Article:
Stop dumbing down amateur radio! Stop giving excuses like using a computer will bring in the younger user. Have you ever seen the look of fascination on the face of a young teen that hears a station on the other side of the earth answering back on SSB? They’re hooked instantly. It seems like the younger ham just wants instant gratification. Put up an antenna with an inexpensive radio dialed up to 30 watts, hook it up to your computer and start FT8 and work the world!!!!

    How challenging. Don’t think that I’m just some old fuddy-duddy. I own a web hosting company and I’m all about computers. But I believe in keeping amateur radio real.

    1. “when a Canadian user questioned on QST why the ARRL seems to have a contest every weekend. The person responsible for contests told him if he thought there were too many contests, go build a kit. To me that’s just dismissive and condescending.”

      The obvious answer is “because many people enjoy them” – could the Canadian user not figure that out?

      SSB contests leave the CW portions of the band undisturbed, and vice-versa for CW contests and the SSB portions of the band.


  10. If there is any truth that solar cycles will continue to get weaker it would seem that is more damaging to the hobby than anything. FT8 can give you a reason to tx for someone that doesnt care about chatting on hf. Maybe ft8 isn’t hurting ham radio but I don’t think it can save it either. I feel like its a mode you can “complete” and not have anything else to do.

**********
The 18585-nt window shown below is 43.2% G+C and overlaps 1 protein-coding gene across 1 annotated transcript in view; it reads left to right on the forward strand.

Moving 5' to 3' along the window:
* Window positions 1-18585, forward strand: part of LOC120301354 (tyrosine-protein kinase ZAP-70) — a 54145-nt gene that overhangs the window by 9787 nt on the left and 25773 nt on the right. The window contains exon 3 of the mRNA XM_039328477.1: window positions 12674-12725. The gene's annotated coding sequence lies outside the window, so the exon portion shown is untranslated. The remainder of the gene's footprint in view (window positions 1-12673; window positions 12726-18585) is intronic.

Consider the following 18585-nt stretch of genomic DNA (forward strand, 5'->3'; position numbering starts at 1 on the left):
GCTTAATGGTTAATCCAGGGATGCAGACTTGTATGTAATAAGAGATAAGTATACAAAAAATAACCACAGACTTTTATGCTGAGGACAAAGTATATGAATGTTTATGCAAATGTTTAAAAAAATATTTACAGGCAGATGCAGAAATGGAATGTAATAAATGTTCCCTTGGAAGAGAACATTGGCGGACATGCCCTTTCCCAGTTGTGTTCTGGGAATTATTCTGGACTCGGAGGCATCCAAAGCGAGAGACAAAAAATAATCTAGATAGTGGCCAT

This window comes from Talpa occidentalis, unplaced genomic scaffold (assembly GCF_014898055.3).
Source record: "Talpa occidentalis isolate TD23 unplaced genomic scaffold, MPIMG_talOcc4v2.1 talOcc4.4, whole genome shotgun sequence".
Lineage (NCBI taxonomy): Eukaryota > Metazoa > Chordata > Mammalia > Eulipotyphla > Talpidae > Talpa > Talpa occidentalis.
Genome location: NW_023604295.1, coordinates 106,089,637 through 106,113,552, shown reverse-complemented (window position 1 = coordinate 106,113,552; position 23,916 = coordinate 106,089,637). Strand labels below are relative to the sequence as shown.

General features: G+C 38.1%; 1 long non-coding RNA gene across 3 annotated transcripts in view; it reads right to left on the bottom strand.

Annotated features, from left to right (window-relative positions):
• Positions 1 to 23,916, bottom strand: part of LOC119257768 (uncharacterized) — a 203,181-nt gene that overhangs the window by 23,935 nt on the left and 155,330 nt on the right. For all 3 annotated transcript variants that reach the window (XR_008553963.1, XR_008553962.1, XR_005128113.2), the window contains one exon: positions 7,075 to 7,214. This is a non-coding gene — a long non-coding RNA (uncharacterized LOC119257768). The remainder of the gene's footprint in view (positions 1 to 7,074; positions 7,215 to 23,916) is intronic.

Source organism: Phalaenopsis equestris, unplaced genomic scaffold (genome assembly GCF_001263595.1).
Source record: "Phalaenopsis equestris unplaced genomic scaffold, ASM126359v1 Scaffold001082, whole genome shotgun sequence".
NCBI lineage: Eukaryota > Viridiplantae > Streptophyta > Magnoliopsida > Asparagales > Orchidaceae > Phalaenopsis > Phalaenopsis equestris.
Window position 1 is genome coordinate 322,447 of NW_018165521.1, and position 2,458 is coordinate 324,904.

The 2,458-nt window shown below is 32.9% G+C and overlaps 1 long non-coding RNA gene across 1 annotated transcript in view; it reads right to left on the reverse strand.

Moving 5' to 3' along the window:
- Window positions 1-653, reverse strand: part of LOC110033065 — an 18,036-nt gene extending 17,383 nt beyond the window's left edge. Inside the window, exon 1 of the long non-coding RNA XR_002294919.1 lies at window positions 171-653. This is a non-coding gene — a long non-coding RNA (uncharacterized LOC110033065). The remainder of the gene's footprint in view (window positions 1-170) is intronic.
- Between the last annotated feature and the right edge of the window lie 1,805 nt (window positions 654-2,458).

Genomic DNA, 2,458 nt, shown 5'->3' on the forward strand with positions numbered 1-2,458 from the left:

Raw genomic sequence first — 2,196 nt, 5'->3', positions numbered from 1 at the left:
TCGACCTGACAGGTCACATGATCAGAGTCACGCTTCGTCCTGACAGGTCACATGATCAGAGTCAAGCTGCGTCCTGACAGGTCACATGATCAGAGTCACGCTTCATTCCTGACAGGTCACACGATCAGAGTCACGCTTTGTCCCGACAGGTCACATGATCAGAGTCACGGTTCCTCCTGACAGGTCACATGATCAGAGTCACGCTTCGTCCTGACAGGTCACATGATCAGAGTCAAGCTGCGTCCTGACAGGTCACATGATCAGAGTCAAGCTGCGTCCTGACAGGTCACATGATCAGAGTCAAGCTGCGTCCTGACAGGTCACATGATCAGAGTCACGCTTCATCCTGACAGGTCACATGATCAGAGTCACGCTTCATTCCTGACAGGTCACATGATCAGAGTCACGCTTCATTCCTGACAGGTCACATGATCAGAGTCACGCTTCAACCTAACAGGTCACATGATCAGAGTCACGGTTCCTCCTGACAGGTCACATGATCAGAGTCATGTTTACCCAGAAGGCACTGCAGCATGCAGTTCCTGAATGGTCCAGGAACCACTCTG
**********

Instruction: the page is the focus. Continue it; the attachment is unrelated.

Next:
Even with ft8 the bands seem to be in fairly poor condition for dx. It seems like it would be common sense that dx chasers should move over to jt9.

    There doesn’t seem to be as much to do with radio as a hobby anymore and I’m fairly new on the ham bands. Most the good swl stuff is gone, encryption of law enforcement, etc. I plan to take down my hf station and focus on other projects like tinkering with arduinos and such. I would still like to keep around an ht for emergencies and monitor 146.52.

    The lack of simplex activity on vhf from stubborn hams that will only use hf is another big pet peeve of mine that I won’t even get started on.

    1. The solar situation is expected to get worse before it gets better (for propagation purposes), but during contests and State QSO parties the bands ‘magically’ come alive and DX contacts are made. I contend that half the problem with the bands is that a large percentage of hams don’t even fire up their HF rigs and call CQ.

      Nearly everything you could do with amateur radio 20+ years ago you can still do today, and in addition there are exciting new digital modes to try, new antennas to use, and the radios have never been better.

      I can consistently work ‘DX’ from my Texas QTH on 20 meters (Mexico, Canada, South America, the Caribbean, and the Continental US states, with Europe a frequent occurrence.

      That DX used to be easier isn’t a reason to shutter your station IMHO.,


      1. I was talking more about the possibility of a maunder minimum type event. If that happens it could be difficult keeping people interested in hf even if you can make good contacts on occasion.

        With psk reporter and wspr I can tell when my signal isn’t leaving the lower 48 which is quite often. Those that have beams on a tower or even a dipole at full height I’m sure will do much better.